- YouTube. YouTube has by far the most amount of "paperwork" you can fill out before you can begin uploading, but there are only a couple of required fields, and the opportunity for categorization goes deeper than most. There are a ton of boxes to click and drop-down menus to choose from, including a geographical map of where the video was taken and privacy controls to let you tweak what others can do with your video.
- Viddler was the best of breed for its interface, which is all business. It lets you pick your video and start uploading before filling out any forms. When it's actually time to fill it in, tagging and categorization are simple and intuitive.
- Vimeo. Vimeo's uploader was a cinch to use. You can start uploading your video file without even having to give it a name.
- Facebook. Very easy to get going, unless you've got a lot of people in the video. Facebook's prowess over the others is that you can tag people who are in it, which doesn't take long, using the built-in search-as-you-type box. It also lets you start uploading before filling anything out. The one caveat is that you have to sign up for Facebook first, but you're on there anyway, right?
- Veoh. Simple setup, though like others, you have to do the naming, tagging, and categorization before beginning the upload.
YouTube may be the best-known mainstream video-hosting site on the Web, but it's certainly not winning any awards for the visual quality of its content. YouTube's creators have said higher-resolution videos are on the way, but until then, there are a handful of other services that do a much better job at making your uploaded video look a little less Webby.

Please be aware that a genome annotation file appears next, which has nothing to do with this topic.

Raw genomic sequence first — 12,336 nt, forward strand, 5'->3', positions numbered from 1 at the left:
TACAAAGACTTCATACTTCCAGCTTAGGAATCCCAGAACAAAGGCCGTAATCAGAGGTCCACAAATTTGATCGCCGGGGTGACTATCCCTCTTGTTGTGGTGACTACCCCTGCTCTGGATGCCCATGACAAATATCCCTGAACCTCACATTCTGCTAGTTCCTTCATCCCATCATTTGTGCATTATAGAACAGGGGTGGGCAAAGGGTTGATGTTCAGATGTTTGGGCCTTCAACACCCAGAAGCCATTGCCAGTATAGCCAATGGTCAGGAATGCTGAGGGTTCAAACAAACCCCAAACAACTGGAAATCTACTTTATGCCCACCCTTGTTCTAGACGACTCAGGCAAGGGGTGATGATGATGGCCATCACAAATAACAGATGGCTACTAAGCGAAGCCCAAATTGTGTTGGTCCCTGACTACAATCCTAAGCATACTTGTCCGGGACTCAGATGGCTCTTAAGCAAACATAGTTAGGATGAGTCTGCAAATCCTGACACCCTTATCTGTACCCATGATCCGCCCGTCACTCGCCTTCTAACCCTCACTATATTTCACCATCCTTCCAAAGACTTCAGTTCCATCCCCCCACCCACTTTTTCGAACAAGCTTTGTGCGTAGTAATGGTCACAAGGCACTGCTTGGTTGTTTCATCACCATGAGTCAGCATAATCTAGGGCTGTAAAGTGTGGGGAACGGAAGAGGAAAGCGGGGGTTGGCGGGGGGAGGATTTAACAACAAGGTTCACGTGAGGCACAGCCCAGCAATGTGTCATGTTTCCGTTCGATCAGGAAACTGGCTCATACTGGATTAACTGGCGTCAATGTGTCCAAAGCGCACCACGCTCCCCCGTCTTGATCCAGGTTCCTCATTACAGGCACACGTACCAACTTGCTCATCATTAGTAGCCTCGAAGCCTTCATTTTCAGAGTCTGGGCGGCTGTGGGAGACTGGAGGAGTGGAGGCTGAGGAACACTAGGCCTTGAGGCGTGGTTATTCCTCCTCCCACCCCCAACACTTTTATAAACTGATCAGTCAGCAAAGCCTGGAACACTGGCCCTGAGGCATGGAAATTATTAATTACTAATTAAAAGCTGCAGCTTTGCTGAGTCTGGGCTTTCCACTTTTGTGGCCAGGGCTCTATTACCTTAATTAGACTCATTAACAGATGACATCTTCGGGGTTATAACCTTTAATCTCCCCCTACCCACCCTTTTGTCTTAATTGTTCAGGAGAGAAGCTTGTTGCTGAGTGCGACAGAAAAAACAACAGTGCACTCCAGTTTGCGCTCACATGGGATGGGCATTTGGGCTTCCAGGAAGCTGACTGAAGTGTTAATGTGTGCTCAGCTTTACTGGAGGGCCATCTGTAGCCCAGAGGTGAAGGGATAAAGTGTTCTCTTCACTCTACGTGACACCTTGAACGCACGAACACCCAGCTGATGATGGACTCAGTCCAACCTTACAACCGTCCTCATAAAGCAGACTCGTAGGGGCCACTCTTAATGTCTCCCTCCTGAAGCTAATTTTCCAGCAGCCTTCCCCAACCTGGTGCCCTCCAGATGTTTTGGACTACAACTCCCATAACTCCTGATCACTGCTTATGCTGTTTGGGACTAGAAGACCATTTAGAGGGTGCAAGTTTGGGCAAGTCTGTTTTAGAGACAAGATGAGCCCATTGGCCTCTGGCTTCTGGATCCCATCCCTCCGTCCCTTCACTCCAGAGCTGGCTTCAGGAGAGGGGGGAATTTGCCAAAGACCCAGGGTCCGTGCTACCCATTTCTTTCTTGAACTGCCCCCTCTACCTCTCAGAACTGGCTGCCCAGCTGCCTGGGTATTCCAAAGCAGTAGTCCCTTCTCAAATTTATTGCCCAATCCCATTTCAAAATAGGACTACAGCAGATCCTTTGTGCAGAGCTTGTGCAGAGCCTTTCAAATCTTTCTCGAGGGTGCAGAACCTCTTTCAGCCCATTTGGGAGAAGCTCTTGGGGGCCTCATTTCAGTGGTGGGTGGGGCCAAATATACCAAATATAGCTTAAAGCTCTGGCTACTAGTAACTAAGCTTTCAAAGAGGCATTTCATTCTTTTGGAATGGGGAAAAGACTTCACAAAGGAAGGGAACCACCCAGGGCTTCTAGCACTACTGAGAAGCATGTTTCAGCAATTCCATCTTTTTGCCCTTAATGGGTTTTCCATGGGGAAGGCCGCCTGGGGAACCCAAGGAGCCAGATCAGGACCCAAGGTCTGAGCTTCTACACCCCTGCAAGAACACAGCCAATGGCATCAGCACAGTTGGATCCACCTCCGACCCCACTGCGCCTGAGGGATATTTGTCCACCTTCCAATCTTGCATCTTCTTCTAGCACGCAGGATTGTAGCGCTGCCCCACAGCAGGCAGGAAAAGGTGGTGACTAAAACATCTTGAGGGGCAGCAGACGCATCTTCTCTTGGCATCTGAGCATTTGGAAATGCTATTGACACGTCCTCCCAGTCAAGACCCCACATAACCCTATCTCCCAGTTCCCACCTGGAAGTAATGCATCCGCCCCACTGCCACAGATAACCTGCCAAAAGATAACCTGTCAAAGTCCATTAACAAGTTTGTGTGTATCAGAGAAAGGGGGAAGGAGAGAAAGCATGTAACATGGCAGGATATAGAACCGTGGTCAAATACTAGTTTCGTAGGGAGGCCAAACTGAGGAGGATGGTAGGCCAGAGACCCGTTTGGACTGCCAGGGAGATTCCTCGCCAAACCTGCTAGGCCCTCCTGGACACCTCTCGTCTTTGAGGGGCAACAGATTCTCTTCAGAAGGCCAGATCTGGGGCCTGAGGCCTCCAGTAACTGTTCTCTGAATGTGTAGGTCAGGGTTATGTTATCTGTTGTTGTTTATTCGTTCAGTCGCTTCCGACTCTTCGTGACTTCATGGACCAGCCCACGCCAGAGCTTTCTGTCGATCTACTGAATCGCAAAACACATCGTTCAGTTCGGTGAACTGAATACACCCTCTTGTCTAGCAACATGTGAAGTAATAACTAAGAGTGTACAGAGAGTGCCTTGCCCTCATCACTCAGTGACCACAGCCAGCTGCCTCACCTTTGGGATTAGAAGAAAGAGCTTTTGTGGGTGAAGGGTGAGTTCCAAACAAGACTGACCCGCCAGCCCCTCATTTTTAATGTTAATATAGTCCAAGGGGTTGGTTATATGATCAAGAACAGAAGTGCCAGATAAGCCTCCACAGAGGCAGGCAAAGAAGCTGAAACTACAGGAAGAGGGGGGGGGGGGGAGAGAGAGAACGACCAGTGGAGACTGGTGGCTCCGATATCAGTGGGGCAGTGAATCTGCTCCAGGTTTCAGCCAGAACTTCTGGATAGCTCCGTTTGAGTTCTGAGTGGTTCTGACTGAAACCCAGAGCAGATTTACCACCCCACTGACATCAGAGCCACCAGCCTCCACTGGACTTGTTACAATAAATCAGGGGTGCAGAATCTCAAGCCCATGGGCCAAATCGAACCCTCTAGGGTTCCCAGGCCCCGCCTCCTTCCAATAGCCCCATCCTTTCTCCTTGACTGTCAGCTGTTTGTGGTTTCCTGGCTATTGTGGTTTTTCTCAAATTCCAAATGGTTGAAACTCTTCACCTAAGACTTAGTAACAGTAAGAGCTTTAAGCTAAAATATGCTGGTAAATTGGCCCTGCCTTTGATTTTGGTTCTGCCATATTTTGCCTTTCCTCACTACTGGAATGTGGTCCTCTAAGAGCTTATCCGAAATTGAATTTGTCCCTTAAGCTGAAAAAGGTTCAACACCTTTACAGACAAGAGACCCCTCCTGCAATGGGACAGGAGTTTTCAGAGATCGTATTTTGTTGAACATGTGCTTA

There's another problem at hand: size. Video files are big, and a lot of the most popular services place tedious size restrictions. Those restrictions mean that you are either going to have to compress your video through third-party software before uploading or make smaller, lower-quality source recordings to begin with.
We've handpicked four services that have pretty lenient size limits and that don't force you to download software clients just to graduate up to the higher caps. To be fair, we're also comparing all four to the YouTube status quo.
So here's the deal. We took a source video of just less than 2 minutes at full VGA quality at 30 frames per second. It came off a recent-model Canon digital camera that saved it as an approximately 200MB AVI file. Your results for source material may vary, but based on the popularity charts on Flickr, Canons rule the roost both overall and in the point-and-shoot camera category, so we felt that it was a good control.
It's worth noting that Casio has several models of digital cameras with "YouTube capture" modes, though these are simply recording video in MPEG-4 H.264 at smaller resolutions, which takes up less space. You can accomplish a similar feat, albeit using a different video codec, if your camera has a "compact" or "e-mail ready" video-capturing mode.
Next, we uploaded to each site using its Web uploader. Not some standalone software application, but the interface that any Joe Shmo has to use when adding videos to the site.